An Analysis of Guy de Maupassant's "Boule de Suif"
Guy de Maupassant's "Boule de Suif"
Commentary by Karen Bernardo
The realistic portrayal of a courageous prostitute in Guy de Maupassant's "Boule de Suif" (Ball of Fat) has guaranteed the story a beloved place in French literature. Yet this story is not a conventionally wholesome one; it reflects de Maupassant's considerable brothel experience. It also reflects de Maupassant's conviction that prostitutes are inherently noble but victimized women.
The prostitute Boule de Suif is detained, together with a group of her countrymen and countrywomen, by Prussian soldiers who refuse to let the group go unless Boule de Suif sleeps with their commander. This she refuses to do -- not because she objects to sleeping with strangers, but because he is the enemy, and this is not a contract entered into freely. She has her pride -- a lot of it.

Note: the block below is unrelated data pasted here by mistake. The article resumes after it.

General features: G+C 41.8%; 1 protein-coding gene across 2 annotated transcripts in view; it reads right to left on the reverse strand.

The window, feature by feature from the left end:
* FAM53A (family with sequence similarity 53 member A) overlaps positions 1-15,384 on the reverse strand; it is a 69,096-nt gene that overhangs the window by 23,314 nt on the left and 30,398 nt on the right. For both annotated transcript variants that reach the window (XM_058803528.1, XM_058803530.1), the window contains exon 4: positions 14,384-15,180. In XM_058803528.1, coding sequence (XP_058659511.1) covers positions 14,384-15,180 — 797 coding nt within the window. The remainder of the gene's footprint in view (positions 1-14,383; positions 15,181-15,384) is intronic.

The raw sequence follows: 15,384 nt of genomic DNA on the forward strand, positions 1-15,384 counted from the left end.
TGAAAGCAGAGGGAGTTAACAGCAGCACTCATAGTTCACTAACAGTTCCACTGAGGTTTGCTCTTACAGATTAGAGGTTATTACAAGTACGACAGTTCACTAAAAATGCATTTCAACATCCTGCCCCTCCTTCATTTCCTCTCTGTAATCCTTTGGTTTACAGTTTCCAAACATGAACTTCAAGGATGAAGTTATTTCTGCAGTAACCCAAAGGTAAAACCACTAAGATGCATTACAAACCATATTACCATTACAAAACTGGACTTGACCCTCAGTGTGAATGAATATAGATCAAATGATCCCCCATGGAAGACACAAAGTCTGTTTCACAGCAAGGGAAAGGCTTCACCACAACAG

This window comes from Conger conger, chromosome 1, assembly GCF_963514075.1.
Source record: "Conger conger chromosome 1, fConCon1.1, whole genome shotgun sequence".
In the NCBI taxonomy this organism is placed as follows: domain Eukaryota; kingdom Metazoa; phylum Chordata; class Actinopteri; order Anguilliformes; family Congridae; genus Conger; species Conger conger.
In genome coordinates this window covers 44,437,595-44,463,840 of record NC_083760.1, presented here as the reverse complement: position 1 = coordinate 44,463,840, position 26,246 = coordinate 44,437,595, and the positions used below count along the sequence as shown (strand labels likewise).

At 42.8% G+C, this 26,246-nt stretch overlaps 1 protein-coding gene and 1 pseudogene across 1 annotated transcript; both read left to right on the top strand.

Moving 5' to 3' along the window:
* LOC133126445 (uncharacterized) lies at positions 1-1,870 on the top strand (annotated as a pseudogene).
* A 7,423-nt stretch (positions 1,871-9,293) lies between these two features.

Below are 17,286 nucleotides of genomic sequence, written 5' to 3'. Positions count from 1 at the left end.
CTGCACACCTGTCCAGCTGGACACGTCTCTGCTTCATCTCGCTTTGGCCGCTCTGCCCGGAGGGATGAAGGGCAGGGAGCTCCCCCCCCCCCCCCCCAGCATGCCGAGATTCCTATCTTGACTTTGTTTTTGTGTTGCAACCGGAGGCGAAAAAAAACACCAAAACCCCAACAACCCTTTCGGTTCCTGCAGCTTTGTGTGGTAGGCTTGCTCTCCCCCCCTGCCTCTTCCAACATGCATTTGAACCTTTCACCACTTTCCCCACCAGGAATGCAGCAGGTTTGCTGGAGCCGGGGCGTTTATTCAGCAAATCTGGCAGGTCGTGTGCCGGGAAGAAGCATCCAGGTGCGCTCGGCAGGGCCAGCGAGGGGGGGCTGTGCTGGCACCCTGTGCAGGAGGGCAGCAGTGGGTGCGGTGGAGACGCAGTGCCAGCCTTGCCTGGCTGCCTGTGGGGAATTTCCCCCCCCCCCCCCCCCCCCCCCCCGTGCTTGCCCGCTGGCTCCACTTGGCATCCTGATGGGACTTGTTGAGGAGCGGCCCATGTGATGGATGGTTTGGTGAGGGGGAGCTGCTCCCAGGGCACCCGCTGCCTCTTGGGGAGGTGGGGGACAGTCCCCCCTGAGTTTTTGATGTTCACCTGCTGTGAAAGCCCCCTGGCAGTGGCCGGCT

At the beginning of the story, she has shared her dinner with her hungry traveling companions, who are only too happy to eat her food despite the contempt in which they hold her. At the end of the story, after she has submitted to the Prussian's demands for the sake of the group, her own countrymen are suddenly too good to share their dinners with her. At this point Boule de Suif, weeping for shame and sorrow, seems to be defeated, but consider the story carefully. She has sacrificed herself for the sake of her countrymen; she has acted in good faith. The fact that her travelling companions are too class-conscious and self-righteous to appreciate the beauty of her gesture in no way dims the nobility of her act. Instead, it shames them.
The fact that Maupassant has chosen a prostitute to represent his ideal woman should give us pause. Throughout his life, Maupassant insisted that his ideal woman was his mother -- and yet in this story we see the ideal woman is represented by a prostitute. As we look back on the story of de Maupassant's life, we recall that he was a "mama's boy," indulged by an extremely doting mother who had absolutely no interest at all in the child's self-centered father. Could it be that Maupassant felt subconsciously that his mother prostituted herself to his father in order to give him birth?
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